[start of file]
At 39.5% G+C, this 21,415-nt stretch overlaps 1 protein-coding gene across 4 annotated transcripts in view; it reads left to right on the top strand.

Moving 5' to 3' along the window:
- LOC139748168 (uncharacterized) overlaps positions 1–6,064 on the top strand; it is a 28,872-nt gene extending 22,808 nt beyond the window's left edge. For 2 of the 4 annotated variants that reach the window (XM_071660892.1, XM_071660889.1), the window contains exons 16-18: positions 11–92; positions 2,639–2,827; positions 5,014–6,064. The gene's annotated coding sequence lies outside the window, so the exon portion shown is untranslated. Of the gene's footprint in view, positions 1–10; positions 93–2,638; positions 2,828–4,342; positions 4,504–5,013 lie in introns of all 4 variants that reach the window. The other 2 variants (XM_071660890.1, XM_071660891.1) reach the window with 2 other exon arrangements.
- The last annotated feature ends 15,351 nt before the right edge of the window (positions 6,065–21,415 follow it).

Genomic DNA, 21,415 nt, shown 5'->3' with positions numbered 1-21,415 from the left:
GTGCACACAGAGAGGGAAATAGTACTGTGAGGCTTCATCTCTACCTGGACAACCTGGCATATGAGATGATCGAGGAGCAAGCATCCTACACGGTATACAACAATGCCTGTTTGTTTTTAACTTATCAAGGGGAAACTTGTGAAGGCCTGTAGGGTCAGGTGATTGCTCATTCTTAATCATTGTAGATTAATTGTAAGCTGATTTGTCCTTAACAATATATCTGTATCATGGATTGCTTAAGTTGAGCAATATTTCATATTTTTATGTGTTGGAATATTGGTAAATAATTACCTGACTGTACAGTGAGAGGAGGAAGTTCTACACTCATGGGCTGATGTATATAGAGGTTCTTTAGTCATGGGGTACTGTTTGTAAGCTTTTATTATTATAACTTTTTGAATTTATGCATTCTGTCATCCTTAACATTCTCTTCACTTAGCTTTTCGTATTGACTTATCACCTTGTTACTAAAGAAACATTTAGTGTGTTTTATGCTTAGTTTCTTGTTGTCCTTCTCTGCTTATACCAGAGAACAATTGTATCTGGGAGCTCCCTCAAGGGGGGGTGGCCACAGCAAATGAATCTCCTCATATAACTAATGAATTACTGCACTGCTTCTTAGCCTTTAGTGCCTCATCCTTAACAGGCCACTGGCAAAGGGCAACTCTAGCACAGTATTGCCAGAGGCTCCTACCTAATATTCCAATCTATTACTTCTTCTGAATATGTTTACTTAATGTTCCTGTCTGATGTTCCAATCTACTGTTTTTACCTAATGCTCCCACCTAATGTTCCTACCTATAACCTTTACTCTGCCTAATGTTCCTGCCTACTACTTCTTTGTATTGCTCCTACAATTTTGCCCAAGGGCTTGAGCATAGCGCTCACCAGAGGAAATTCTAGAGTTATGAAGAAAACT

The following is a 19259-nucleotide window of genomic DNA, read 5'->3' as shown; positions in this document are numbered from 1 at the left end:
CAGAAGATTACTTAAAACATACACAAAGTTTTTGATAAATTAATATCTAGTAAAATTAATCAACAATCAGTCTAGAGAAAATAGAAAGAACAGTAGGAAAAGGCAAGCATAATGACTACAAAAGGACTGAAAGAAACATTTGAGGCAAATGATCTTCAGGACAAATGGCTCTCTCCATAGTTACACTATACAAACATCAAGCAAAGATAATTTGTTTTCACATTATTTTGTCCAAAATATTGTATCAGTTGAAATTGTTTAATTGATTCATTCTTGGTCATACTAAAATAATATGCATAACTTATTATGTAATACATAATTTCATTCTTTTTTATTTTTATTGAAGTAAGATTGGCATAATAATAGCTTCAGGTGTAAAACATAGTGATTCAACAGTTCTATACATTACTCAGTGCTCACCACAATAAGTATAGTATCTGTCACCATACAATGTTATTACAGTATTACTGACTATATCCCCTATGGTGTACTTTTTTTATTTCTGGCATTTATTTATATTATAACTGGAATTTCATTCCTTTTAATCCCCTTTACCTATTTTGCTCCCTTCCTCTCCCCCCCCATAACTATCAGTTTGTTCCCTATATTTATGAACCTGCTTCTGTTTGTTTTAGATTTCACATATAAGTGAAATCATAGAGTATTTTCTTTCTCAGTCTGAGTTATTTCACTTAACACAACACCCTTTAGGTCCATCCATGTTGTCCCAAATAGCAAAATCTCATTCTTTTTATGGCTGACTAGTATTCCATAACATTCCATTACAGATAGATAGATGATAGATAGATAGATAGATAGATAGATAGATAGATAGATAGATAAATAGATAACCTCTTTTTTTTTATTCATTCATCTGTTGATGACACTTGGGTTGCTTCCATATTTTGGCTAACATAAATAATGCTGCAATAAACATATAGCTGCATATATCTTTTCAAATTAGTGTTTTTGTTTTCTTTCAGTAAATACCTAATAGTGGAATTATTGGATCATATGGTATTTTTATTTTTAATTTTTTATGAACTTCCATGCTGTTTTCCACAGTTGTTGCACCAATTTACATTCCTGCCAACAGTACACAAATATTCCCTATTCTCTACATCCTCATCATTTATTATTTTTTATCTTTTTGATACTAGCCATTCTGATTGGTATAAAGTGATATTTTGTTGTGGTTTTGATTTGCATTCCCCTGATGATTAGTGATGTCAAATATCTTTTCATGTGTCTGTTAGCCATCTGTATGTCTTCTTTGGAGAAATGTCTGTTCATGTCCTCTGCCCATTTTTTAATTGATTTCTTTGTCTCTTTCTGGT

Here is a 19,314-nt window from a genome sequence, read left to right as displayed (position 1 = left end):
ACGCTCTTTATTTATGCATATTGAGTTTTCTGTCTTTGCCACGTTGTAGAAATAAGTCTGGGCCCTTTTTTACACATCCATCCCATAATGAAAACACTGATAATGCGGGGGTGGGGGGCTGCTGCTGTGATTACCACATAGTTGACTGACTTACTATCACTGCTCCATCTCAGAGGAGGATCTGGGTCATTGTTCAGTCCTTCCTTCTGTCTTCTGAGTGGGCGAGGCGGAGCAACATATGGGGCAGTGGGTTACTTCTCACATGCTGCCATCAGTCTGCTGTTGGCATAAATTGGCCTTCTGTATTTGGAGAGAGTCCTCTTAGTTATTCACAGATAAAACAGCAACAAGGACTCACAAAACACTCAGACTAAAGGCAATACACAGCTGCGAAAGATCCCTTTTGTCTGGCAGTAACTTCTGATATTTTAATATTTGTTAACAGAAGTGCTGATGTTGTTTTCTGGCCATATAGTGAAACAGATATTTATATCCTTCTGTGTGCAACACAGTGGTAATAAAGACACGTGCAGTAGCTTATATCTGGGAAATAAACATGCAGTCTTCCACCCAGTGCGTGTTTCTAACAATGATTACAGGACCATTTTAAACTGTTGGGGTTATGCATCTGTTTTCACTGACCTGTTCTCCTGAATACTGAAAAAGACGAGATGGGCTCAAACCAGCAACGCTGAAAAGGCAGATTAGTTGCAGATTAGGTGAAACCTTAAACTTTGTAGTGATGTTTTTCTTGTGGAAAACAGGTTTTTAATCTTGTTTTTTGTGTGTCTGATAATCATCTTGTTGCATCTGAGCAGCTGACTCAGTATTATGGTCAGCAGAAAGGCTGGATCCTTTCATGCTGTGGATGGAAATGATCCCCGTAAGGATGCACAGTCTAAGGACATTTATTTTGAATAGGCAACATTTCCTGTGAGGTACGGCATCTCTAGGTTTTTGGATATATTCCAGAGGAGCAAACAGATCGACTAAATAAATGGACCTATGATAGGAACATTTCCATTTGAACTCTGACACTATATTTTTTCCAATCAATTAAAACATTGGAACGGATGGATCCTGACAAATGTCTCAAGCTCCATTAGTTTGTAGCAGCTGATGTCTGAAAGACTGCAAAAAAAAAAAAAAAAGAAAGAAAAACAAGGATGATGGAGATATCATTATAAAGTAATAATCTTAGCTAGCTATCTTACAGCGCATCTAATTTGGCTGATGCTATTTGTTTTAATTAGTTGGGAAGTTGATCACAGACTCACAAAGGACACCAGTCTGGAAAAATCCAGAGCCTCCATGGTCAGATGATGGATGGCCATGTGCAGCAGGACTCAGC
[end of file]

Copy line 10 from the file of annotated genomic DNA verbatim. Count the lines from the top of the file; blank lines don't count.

ACGCTCTTTATTTATGCATATTGAGTTTTCTGTCTTTGCCACGTTGTAGAAATAAGTCTGGGCCCTTTTTTACACATCCATCCCATAATGAAAACACTGATAATGCGGGGGTGGGGGGCTGCTGCTGTGATTACCACATAGTTGACTGACTTACTATCACTGCTCCATCTCAGAGGAGGATCTGGGTCATTGTTCAGTCCTTCCTTCTGTCTTCTGAGTGGGCGAGGCGGAGCAACATATGGGGCAGTGGGTTACTTCTCACATGCTGCCATCAGTCTGCTGTTGGCATAAATTGGCCTTCTGTATTTGGAGAGAGTCCTCTTAGTTATTCACAGATAAAACAGCAACAAGGACTCACAAAACACTCAGACTAAAGGCAATACACAGCTGCGAAAGATCCCTTTTGTCTGGCAGTAACTTCTGATATTTTAATATTTGTTAACAGAAGTGCTGATGTTGTTTTCTGGCCATATAGTGAAACAGATATTTATATCCTTCTGTGTGCAACACAGTGGTAATAAAGACACGTGCAGTAGCTTATATCTGGGAAATAAACATGCAGTCTTCCACCCAGTGCGTGTTTCTAACAATGATTACAGGACCATTTTAAACTGTTGGGGTTATGCATCTGTTTTCACTGACCTGTTCTCCTGAATACTGAAAAAGACGAGATGGGCTCAAACCAGCAACGCTGAAAAGGCAGATTAGTTGCAGATTAGGTGAAACCTTAAACTTTGTAGTGATGTTTTTCTTGTGGAAAACAGGTTTTTAATCTTGTTTTTTGTGTGTCTGATAATCATCTTGTTGCATCTGAGCAGCTGACTCAGTATTATGGTCAGCAGAAAGGCTGGATCCTTTCATGCTGTGGATGGAAATGATCCCCGTAAGGATGCACAGTCTAAGGACATTTATTTTGAATAGGCAACATTTCCTGTGAGGTACGGCATCTCTAGGTTTTTGGATATATTCCAGAGGAGCAAACAGATCGACTAAATAAATGGACCTATGATAGGAACATTTCCATTTGAACTCTGACACTATATTTTTTCCAATCAATTAAAACATTGGAACGGATGGATCCTGACAAATGTCTCAAGCTCCATTAGTTTGTAGCAGCTGATGTCTGAAAGACTGCAAAAAAAAAAAAAAAAGAAAGAAAAACAAGGATGATGGAGATATCATTATAAAGTAATAATCTTAGCTAGCTATCTTACAGCGCATCTAATTTGGCTGATGCTATTTGTTTTAATTAGTTGGGAAGTTGATCACAGACTCACAAAGGACACCAGTCTGGAAAAATCCAGAGCCTCCATGGTCAGATGATGGATGGCCATGTGCAGCAGGACTCAGC